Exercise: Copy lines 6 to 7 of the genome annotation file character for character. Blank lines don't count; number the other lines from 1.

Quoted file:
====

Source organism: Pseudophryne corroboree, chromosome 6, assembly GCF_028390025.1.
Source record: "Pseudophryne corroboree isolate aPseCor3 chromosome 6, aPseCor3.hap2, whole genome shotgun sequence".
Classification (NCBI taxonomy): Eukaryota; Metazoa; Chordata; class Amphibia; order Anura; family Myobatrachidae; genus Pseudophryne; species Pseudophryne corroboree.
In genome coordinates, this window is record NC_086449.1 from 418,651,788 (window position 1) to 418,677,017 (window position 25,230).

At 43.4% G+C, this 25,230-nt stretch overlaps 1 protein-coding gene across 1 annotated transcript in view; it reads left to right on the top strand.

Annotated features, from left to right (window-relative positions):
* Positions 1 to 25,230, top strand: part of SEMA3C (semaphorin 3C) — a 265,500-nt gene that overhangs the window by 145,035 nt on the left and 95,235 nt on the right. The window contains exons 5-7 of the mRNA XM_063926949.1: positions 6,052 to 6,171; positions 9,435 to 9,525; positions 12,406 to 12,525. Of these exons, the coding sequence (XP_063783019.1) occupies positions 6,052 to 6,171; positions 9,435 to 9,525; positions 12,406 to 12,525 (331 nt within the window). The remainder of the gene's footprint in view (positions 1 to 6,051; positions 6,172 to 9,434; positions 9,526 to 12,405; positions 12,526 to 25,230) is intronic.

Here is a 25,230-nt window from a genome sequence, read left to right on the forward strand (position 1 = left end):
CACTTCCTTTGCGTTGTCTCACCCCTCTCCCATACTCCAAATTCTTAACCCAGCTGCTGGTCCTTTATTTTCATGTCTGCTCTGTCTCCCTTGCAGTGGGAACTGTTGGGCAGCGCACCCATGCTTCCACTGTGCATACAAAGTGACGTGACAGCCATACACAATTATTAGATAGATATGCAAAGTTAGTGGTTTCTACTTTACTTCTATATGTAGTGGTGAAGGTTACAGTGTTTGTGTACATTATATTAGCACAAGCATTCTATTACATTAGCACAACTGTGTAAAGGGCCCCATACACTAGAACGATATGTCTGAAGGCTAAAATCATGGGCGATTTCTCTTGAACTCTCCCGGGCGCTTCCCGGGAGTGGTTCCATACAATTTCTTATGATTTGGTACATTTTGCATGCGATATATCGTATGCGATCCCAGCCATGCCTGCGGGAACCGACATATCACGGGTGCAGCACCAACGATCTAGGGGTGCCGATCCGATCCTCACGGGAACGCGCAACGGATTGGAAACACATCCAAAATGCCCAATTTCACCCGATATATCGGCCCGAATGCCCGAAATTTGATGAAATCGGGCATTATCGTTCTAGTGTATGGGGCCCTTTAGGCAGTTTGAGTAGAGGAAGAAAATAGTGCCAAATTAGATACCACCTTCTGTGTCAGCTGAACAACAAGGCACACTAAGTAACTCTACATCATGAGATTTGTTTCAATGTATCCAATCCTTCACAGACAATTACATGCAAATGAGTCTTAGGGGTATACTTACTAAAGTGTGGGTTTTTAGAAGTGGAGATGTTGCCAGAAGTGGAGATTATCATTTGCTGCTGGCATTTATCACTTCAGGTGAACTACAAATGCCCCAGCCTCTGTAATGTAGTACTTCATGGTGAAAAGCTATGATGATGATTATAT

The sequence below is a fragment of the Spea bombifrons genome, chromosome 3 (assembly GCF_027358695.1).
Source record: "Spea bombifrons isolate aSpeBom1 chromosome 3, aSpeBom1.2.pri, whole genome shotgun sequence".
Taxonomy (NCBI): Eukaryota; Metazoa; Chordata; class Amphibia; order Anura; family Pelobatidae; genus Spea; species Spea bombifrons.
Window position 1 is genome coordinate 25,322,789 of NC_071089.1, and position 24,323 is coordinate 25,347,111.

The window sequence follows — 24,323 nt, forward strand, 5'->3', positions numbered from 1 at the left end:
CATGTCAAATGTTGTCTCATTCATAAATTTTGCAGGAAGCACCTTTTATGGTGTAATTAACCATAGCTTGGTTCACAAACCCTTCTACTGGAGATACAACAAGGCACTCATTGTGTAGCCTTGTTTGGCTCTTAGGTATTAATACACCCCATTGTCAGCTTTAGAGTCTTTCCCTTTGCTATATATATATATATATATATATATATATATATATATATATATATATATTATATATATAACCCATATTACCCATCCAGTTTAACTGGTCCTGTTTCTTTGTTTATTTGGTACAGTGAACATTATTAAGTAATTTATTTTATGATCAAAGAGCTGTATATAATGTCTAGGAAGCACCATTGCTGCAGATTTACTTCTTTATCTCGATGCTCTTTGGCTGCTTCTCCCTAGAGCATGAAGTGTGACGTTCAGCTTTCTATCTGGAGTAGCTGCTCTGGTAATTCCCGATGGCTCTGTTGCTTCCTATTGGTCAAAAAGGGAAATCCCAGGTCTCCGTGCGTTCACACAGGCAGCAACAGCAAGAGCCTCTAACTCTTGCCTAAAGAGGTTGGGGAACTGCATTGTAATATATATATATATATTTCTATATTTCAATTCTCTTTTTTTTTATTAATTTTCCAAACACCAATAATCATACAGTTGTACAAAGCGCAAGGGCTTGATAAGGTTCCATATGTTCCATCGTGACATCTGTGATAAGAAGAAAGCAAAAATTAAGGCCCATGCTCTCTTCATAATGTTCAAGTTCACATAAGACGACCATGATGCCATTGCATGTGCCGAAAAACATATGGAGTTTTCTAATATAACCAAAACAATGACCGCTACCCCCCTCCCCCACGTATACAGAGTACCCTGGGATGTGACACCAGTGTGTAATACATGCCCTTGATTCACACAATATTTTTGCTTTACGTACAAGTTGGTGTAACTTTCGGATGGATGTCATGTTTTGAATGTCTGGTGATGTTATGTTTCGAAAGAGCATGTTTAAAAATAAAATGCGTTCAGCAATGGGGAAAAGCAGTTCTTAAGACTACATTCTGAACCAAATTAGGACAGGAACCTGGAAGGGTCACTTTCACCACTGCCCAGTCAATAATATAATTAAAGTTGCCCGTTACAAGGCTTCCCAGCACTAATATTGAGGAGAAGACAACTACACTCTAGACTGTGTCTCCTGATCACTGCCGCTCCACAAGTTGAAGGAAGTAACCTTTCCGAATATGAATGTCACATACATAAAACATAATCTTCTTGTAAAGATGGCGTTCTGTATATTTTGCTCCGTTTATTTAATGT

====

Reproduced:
Annotated features, from left to right (window-relative positions):
* Positions 1 to 25,230, top strand: part of SEMA3C (semaphorin 3C) — a 265,500-nt gene that overhangs the window by 145,035 nt on the left and 95,235 nt on the right. The window contains exons 5-7 of the mRNA XM_063926949.1: positions 6,052 to 6,171; positions 9,435 to 9,525; positions 12,406 to 12,525. Of these exons, the coding sequence (XP_063783019.1) occupies positions 6,052 to 6,171; positions 9,435 to 9,525; positions 12,406 to 12,525 (331 nt within the window). The remainder of the gene's footprint in view (positions 1 to 6,051; positions 6,172 to 9,434; positions 9,526 to 12,405; positions 12,526 to 25,230) is intronic.